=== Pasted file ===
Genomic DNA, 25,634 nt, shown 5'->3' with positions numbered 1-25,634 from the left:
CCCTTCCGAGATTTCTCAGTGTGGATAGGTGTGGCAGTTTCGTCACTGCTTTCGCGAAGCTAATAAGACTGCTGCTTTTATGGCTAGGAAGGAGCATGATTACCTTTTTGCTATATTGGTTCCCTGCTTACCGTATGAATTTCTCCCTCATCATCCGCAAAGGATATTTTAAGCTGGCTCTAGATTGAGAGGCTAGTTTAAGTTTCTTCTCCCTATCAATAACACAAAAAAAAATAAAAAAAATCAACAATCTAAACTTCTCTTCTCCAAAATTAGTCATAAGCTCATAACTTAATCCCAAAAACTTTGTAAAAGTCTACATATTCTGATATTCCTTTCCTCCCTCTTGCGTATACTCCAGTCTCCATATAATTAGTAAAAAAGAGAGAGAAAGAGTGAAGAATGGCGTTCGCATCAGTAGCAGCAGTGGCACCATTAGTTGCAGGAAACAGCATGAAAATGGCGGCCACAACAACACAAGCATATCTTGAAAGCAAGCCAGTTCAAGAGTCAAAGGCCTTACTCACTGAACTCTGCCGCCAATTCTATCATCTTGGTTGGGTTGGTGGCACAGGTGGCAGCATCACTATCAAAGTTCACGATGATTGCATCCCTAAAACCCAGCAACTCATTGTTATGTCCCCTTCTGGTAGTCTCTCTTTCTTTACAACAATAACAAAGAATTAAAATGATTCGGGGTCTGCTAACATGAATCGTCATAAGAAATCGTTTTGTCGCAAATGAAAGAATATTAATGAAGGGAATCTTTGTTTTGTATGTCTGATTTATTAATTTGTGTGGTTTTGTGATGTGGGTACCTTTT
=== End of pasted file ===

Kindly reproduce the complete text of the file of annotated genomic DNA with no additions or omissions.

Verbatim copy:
Genomic DNA, 25,634 nt, shown 5'->3' with positions numbered 1-25,634 from the left:
CCCTTCCGAGATTTCTCAGTGTGGATAGGTGTGGCAGTTTCGTCACTGCTTTCGCGAAGCTAATAAGACTGCTGCTTTTATGGCTAGGAAGGAGCATGATTACCTTTTTGCTATATTGGTTCCCTGCTTACCGTATGAATTTCTCCCTCATCATCCGCAAAGGATATTTTAAGCTGGCTCTAGATTGAGAGGCTAGTTTAAGTTTCTTCTCCCTATCAATAACACAAAAAAAAATAAAAAAAATCAACAATCTAAACTTCTCTTCTCCAAAATTAGTCATAAGCTCATAACTTAATCCCAAAAACTTTGTAAAAGTCTACATATTCTGATATTCCTTTCCTCCCTCTTGCGTATACTCCAGTCTCCATATAATTAGTAAAAAAGAGAGAGAAAGAGTGAAGAATGGCGTTCGCATCAGTAGCAGCAGTGGCACCATTAGTTGCAGGAAACAGCATGAAAATGGCGGCCACAACAACACAAGCATATCTTGAAAGCAAGCCAGTTCAAGAGTCAAAGGCCTTACTCACTGAACTCTGCCGCCAATTCTATCATCTTGGTTGGGTTGGTGGCACAGGTGGCAGCATCACTATCAAAGTTCACGATGATTGCATCCCTAAAACCCAGCAACTCATTGTTATGTCCCCTTCTGGTAGTCTCTCTTTCTTTACAACAATAACAAAGAATTAAAATGATTCGGGGTCTGCTAACATGAATCGTCATAAGAAATCGTTTTGTCGCAAATGAAAGAATATTAATGAAGGGAATCTTTGTTTTGTATGTCTGATTTATTAATTTGTGTGGTTTTGTGATGTGGGTACCTTTT